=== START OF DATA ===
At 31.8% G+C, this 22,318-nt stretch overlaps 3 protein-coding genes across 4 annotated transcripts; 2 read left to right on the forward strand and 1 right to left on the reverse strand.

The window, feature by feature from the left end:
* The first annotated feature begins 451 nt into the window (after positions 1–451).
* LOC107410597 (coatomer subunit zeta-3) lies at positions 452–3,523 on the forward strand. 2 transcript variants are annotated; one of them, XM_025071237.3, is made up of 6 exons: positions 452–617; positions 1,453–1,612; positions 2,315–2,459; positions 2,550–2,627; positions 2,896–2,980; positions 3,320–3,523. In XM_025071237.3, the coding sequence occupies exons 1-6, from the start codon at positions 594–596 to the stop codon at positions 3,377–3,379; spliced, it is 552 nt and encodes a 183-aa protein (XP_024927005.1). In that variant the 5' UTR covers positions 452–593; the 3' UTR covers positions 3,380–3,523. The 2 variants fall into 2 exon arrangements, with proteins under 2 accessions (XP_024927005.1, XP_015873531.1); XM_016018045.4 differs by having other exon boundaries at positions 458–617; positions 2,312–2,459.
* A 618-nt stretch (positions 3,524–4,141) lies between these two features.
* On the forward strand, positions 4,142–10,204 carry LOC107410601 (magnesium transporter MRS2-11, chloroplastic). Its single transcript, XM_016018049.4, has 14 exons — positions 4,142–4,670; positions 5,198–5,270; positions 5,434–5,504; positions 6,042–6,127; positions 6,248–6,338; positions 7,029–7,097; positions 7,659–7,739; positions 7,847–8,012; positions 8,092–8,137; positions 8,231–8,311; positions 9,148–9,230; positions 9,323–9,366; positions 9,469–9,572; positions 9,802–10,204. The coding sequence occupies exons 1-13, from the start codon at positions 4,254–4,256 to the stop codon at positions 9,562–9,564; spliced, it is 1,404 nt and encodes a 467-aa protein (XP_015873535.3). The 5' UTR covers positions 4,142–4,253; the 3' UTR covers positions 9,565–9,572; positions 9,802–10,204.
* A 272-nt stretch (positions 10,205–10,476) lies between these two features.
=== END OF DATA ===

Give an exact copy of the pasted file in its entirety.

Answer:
At 31.8% G+C, this 22,318-nt stretch overlaps 3 protein-coding genes across 4 annotated transcripts; 2 read left to right on the forward strand and 1 right to left on the reverse strand.

The window, feature by feature from the left end:
* The first annotated feature begins 451 nt into the window (after positions 1–451).
* LOC107410597 (coatomer subunit zeta-3) lies at positions 452–3,523 on the forward strand. 2 transcript variants are annotated; one of them, XM_025071237.3, is made up of 6 exons: positions 452–617; positions 1,453–1,612; positions 2,315–2,459; positions 2,550–2,627; positions 2,896–2,980; positions 3,320–3,523. In XM_025071237.3, the coding sequence occupies exons 1-6, from the start codon at positions 594–596 to the stop codon at positions 3,377–3,379; spliced, it is 552 nt and encodes a 183-aa protein (XP_024927005.1). In that variant the 5' UTR covers positions 452–593; the 3' UTR covers positions 3,380–3,523. The 2 variants fall into 2 exon arrangements, with proteins under 2 accessions (XP_024927005.1, XP_015873531.1); XM_016018045.4 differs by having other exon boundaries at positions 458–617; positions 2,312–2,459.
* A 618-nt stretch (positions 3,524–4,141) lies between these two features.
* On the forward strand, positions 4,142–10,204 carry LOC107410601 (magnesium transporter MRS2-11, chloroplastic). Its single transcript, XM_016018049.4, has 14 exons — positions 4,142–4,670; positions 5,198–5,270; positions 5,434–5,504; positions 6,042–6,127; positions 6,248–6,338; positions 7,029–7,097; positions 7,659–7,739; positions 7,847–8,012; positions 8,092–8,137; positions 8,231–8,311; positions 9,148–9,230; positions 9,323–9,366; positions 9,469–9,572; positions 9,802–10,204. The coding sequence occupies exons 1-13, from the start codon at positions 4,254–4,256 to the stop codon at positions 9,562–9,564; spliced, it is 1,404 nt and encodes a 467-aa protein (XP_015873535.3). The 5' UTR covers positions 4,142–4,253; the 3' UTR covers positions 9,565–9,572; positions 9,802–10,204.
* A 272-nt stretch (positions 10,205–10,476) lies between these two features.